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Home elevators used to be something that only the wealthy could afford. They're still not cheap, but they're becoming increasingly common. My company installs elevators in central California. Some of our clients install residential elevators for convenience — they live in multistory houses and don't want to climb or haul things up the stairs. Other clients need elevators to continue living in their homes when they become disabled or develop a health condition that prevents them from safely using stairs.

There's a third reason elevators have become more common: In some areas around here, land is so expensive and lots so small that the only way to build is up. Putting in an elevator may add cost, but it also increases the pool of potential buyers.

Residential elevators are smaller than commercial units. The most common commercial elevator will lift 2,500 pounds and is about 5x7 feet inside. A typical home elevator is 3x4 feet inside and has a load capacity between 500 and 1,000 pounds.

Anatomy of an Elevator

An elevator consists of a hoistway (shaft), guide rails, cab (car), controls, and lifting machinery. The rails are bolted to one side of the shaft and prevent the cab from swinging around as it's raised and lowered by cable.

Elevators are categorized by the type of lifting mechanisms they employ. The most common systems are winding-drum and roped hydraulic. Traction elevators, a third type, occasionally show up in homes but are primarily used in commercial buildings.

Winding drum. The mechanism for a winding-drum or roped-drum elevator works like the winch on a truck. An electric motor turns a drum that has a steel cable (or rope) attached to it. The drum is often installed on the bottom floor of the building next to the hoistway. The cable passes through a hole in the wall, up the side of the shaft, over a sheave (pulley), and down to the sling that supports the cab. On some models, the motor and drum are on top of the rails or in the attic above.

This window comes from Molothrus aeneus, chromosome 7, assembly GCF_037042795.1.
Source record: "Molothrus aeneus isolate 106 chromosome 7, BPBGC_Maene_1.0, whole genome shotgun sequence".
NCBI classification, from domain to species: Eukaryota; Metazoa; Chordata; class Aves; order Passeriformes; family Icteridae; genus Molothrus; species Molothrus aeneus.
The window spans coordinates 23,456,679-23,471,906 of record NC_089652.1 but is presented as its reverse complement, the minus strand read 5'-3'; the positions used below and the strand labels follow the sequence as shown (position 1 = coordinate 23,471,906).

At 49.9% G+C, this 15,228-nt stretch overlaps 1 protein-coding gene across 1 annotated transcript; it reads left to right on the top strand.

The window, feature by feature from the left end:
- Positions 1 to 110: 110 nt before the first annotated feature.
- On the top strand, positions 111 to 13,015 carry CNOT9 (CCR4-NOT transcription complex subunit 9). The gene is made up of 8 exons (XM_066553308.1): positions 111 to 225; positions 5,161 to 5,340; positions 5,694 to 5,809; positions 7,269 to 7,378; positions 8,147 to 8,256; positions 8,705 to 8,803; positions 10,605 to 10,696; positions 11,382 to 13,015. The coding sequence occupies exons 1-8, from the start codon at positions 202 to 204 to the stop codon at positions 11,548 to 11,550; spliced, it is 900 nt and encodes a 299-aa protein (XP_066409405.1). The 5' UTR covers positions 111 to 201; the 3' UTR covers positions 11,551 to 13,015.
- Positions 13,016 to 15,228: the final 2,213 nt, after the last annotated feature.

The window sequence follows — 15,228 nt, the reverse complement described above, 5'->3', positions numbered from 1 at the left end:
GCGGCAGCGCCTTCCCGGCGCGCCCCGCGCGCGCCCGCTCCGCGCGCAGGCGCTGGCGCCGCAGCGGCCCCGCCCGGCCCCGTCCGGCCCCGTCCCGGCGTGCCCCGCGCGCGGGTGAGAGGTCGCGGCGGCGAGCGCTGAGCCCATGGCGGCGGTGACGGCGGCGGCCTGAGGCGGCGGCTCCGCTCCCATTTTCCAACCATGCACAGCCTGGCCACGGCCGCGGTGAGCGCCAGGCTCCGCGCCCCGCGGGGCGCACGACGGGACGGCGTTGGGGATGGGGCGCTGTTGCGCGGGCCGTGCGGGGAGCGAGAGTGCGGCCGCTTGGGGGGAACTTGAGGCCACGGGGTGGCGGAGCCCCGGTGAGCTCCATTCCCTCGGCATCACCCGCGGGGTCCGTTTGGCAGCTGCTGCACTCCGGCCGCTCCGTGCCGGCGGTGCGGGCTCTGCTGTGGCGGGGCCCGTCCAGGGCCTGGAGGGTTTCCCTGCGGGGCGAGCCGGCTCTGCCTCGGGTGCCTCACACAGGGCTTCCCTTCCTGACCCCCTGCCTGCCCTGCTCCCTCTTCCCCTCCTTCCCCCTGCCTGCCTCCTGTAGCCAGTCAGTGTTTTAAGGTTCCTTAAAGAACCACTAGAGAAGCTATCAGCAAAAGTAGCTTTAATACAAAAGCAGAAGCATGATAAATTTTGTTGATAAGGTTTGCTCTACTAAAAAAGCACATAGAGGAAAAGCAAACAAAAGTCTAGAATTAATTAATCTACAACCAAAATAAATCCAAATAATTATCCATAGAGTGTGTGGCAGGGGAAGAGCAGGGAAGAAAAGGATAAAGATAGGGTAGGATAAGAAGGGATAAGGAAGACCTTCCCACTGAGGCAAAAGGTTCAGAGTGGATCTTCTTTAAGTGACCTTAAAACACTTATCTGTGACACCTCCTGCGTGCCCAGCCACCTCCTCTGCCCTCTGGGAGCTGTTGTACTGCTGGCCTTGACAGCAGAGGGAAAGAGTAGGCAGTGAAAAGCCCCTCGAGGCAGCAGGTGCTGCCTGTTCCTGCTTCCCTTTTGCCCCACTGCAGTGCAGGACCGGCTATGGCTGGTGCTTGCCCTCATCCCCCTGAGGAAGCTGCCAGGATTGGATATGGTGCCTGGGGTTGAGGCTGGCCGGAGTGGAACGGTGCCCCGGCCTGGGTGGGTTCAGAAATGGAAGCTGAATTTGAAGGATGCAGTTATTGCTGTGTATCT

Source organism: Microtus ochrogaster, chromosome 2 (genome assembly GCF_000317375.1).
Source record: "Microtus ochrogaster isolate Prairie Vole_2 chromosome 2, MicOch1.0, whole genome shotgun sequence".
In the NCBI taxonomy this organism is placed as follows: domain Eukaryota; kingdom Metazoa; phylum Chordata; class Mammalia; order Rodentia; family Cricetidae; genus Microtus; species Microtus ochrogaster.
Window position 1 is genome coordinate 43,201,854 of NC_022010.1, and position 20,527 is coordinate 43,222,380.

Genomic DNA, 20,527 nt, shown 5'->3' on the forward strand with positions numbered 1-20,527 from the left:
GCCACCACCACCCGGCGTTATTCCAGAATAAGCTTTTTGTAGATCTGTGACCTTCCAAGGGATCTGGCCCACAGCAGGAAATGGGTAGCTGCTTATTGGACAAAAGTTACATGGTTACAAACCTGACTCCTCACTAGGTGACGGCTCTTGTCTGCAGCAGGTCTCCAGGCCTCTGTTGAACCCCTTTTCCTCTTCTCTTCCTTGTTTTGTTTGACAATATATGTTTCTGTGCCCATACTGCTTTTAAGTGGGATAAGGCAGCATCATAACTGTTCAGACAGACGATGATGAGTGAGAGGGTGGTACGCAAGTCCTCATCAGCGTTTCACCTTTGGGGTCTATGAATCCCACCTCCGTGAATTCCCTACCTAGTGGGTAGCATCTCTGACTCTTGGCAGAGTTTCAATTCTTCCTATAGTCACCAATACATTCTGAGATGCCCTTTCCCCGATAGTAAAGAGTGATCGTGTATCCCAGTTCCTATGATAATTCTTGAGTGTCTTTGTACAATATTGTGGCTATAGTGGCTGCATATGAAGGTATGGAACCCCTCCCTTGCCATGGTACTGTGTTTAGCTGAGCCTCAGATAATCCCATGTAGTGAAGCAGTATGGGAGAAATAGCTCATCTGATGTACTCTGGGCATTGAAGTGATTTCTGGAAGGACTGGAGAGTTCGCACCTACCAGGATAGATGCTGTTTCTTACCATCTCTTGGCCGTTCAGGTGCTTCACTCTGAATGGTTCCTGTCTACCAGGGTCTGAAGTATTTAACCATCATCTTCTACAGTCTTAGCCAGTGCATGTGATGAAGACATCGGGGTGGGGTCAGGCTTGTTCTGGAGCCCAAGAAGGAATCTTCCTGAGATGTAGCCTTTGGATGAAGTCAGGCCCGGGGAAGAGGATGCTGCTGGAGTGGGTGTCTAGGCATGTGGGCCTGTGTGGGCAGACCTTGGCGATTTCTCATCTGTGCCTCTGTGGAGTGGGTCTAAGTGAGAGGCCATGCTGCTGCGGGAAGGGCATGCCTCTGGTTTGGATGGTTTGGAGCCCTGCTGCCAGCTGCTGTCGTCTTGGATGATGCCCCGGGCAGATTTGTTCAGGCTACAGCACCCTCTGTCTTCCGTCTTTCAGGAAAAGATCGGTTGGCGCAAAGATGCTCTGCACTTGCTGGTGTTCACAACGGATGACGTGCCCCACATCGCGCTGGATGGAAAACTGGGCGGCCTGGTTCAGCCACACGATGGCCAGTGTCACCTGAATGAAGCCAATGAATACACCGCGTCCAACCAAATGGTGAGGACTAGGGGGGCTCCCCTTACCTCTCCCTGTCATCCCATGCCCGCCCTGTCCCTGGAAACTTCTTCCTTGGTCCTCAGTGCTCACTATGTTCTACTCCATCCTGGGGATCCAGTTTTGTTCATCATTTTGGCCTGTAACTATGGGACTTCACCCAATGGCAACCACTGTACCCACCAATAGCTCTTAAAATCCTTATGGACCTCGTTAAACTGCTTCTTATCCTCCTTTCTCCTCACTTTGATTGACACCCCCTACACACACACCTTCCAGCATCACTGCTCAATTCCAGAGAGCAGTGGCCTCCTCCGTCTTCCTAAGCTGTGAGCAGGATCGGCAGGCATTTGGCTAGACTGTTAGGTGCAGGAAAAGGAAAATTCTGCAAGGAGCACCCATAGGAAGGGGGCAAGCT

The selling point for roped-drum elevators is that they're less expensive than hydraulic units. The downside is that they're noisier and don't ride as smoothly. Stops and starts feel hard because the motor runs at only one speed. The exact stopping point is somewhat dependent on the amount of weight in the car, so the cab may not stop exactly flush with the floor.

Roped hydraulic. The lifting power for a roped hydraulic elevator is provided by a hydraulic pump that's connected to a long piston with a sheave on top.

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Roped hydraulic units use a piston to raise and lower a sheave. Cables pass through the sheave and connect to the sling that supports the cab. When the piston moves, the cab moves, too.

The pump is installed in a machine room, and the piston is bolted to the wall in the hoistway. A pair of cables anchored to the floor of the shaft pass up through the sheave and then down to the large L-shaped frame (cantilever sling) that supports the cab. The cab moves 2 feet for every foot that the piston moves.

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    Although it makes sense to locate the machine room of a hydraulic unit right next to the elevator shaft, it's also possible to put the electrical equipment and hydraulic pump in a remote location if no adjacent space is available.

Roped hydraulic elevators cost more than drum units but are quieter and ride more smoothly. The pump can be installed at a remote location because hydraulic lines can be run through the walls like plumbing. The ride is smooth because the piston is controlled by a two-speed valve that allows the cab to start slowly, speed up, and then slow down before stopping. There's a greater degree of control, so the cab stops flush with the floor, no matter what the load.

We install only roped hydraulic elevators. The units we use are made by Concord, but there are many other manufacturers (see list at end of article).